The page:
A guide to Ethanol

What’s ethanol? Also known as ethyl alcohol, is a fuel made from biomass or other agricultural products such as corn grains, bagasse, and sugar cane, among others. Ethanol is usually used as motor fuel. However, a homogenous mixture of ethanol is rarely found. The most common blends of ethanol fuel are E-85 and E-10, which contain 85 and 10 percent respectively. The production of ethanol also yields bi-products, which can be used by farmers for feedstock.

How is ethanol made? Chemically, ethanol is an alcohol hydrocarbon molecule. The process, with which this is produced, can be described with the following equations:

6 CO2 + 6 H2O + light → C6H12O6 + 6 O2
C6H12O6 → 2 C2H5OH+ 2 CO2 + heat C2H5OH + 3 O2 → 2 CO2 + 3 H2O + heat

Ethanol fuel is produced in plants in a multistep process:

1. The first step in the process is the production and delivery of the biomass primary resource, such as corn or sugar cane.
2. After received, the grains are stored in the plant.
3. Grains are then passed through a mill, which grinds it into powder.
4. The slurry is then creating when mixing this grain powder with water and enzymes.
5. The slurry is then held in liquefaction tanks, which enable the enzymes to break the starch into fermentable sugars.
6. Yeast is then added to the fermentable sugars, and later on, added to fermentable sugars.
7. The resulting solution is then distilled in order to separate the ethanol from solids.
8. The ethanol is then dehydrated in order to reduce its water percentage.
9. Gasoline is then added to the mixture to make it unsuitable for consumption.
10. Grains from the previous distillation process are then separated and sent through dryers so that they can be used as feedstock.
** Process as described by the American coalition for ethanol organization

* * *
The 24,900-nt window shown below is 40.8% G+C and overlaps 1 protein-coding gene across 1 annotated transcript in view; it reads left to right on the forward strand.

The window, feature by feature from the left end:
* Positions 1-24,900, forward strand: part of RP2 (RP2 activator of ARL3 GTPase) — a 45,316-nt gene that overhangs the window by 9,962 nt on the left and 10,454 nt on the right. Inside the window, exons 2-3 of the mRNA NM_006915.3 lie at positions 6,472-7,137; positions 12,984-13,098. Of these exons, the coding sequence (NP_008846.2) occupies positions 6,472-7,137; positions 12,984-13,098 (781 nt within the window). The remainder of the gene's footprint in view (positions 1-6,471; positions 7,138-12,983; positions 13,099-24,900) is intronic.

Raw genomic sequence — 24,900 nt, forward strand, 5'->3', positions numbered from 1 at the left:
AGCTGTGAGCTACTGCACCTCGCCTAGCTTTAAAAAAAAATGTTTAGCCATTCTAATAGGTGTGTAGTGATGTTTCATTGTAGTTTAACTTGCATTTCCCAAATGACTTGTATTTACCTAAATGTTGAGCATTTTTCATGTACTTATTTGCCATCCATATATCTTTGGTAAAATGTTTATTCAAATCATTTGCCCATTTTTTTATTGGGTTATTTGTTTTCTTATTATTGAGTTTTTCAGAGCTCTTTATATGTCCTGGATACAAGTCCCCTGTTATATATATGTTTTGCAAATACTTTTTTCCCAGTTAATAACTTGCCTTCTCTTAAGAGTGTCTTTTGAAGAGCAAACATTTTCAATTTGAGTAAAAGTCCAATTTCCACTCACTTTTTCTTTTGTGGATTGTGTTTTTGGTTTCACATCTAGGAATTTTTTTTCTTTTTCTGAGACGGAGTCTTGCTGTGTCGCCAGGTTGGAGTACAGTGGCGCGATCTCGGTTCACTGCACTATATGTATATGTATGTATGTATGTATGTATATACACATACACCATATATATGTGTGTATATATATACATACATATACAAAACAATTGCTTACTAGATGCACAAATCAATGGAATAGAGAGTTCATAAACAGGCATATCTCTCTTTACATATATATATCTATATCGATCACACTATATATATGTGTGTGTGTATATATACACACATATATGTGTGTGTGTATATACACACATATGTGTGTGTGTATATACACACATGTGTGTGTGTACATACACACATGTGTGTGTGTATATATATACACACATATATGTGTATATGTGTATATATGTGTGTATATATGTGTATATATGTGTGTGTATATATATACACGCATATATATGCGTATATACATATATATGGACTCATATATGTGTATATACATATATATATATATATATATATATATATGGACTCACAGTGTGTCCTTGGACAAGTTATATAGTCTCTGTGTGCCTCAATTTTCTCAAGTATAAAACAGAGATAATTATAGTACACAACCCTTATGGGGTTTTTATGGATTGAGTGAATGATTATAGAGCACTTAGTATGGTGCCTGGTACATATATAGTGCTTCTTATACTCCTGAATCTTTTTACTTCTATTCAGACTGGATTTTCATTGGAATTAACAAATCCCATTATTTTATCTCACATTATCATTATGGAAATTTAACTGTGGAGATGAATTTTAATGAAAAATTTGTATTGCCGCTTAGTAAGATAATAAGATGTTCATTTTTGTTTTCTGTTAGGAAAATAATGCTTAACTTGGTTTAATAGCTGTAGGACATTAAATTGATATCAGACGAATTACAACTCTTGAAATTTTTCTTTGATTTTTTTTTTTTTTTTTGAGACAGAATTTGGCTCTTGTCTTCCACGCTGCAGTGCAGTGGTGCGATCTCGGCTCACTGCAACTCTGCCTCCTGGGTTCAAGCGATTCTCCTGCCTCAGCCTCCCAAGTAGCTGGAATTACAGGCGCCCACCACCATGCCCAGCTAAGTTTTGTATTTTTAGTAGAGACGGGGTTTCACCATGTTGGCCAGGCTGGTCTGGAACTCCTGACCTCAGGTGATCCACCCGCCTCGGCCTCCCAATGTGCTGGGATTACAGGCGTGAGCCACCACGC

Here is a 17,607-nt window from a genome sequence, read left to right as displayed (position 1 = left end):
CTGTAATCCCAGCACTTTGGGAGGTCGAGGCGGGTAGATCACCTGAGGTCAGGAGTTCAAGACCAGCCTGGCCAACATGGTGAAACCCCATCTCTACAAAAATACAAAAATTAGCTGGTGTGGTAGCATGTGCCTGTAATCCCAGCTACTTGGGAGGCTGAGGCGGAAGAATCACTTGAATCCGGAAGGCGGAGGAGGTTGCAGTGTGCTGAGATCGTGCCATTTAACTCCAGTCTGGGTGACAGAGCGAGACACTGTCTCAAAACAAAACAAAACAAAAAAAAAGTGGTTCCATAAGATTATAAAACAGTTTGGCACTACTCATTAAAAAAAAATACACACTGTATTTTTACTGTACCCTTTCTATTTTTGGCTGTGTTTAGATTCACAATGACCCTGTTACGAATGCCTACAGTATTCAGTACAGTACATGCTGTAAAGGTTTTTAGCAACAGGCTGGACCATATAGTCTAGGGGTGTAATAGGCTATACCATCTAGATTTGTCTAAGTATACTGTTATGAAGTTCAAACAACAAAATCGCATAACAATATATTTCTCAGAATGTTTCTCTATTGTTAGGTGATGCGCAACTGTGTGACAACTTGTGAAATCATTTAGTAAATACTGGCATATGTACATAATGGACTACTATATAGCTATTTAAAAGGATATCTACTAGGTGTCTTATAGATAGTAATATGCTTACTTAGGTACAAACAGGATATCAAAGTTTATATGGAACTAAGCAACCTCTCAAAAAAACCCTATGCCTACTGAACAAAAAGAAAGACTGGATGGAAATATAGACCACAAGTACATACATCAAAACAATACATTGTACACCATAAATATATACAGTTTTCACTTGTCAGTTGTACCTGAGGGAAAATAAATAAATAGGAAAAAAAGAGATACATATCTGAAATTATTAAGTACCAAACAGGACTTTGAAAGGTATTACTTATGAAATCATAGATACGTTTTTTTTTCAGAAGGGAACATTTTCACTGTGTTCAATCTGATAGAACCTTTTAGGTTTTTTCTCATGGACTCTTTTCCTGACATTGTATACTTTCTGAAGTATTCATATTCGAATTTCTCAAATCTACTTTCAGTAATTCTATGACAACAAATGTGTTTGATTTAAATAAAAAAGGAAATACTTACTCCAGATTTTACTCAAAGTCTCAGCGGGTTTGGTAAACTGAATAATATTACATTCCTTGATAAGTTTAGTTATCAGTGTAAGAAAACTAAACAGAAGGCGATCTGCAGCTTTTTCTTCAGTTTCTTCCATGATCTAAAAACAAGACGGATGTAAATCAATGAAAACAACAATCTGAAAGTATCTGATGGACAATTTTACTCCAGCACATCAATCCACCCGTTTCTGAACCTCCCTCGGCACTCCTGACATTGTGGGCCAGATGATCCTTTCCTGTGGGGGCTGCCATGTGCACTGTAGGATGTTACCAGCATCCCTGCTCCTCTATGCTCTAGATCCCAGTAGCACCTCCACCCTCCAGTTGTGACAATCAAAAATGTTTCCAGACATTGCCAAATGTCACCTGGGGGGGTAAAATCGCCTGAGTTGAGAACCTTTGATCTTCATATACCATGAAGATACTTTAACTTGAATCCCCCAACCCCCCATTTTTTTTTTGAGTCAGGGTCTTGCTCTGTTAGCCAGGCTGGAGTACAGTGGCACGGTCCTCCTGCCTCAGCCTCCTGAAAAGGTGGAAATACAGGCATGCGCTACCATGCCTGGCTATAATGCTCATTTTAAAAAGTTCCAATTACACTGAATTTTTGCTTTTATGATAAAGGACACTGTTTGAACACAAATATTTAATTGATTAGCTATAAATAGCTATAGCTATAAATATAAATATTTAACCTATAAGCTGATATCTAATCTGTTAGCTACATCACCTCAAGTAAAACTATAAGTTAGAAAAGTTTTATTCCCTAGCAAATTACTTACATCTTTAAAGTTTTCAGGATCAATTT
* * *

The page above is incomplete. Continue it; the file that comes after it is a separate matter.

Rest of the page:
What is the Impact of Ethanol on the Environment? The use of ethanol as a fuel can have both positive and negative effects on the environment, depending on the magnitude of its use and how efficient it is produced. Ethanol production and usage yields neutral (0) greenhouse gas emissions for it is produced from biomass, which follows a lifecycle that needs CO2 gas and produces oxygen.

All ethanol mixtures in the market have a positive energy balance (the difference between energy used to produce it and the fuel’s energy output per unit) although some are more efficient than others. The easier it is to break down the sugars composing the primary resource from which the ethanol will be made, the more efficient and more positive its energy balance. Therefore sugarcane-based ethanol has a much better energy balance than corn-based ethanol.

Even though the use of ethanol does not emit CO2 through its lifecycle, its production does possess another type of environmental problems. In countries where agriculture is not as industrialized as the United States, ethanol crops are grown in large extensions of land and this yields to deforestation. Deforestation in Brazil and other parts of the world due to ethanol crop growth is an increasing problem.

Does ethanol produce real economic value? Increasing climate change and decreasing petroleum reserves yielding to higher gasoline prices have led many countries in the world to pursue fuel alternatives. Biofuel production from corn has been heavily supported through subsidies in the United States in recent years, while other countries already have a very well established biofuel industry. Brazil has a very strong ethanol industry, which powers the country’s highways and the EU has also actively pursued a more green fuel blend through policy. Ethanol production is expected to grow worldwide because of its lower price than gasoline and because of its ease of distribution. As automobile companies adapt to a more green fuel blend world, more cars will be available. Ethanol flex-fuel cars will also continue to get better as the fuel becomes more popular. In fact, some NASCAR drivers already use ethanol-powered cars, proving how good the fuel could be and how popular it can become.

Please follow up with any feedback or doubts about this article, thanks.

~Roberto Baldizon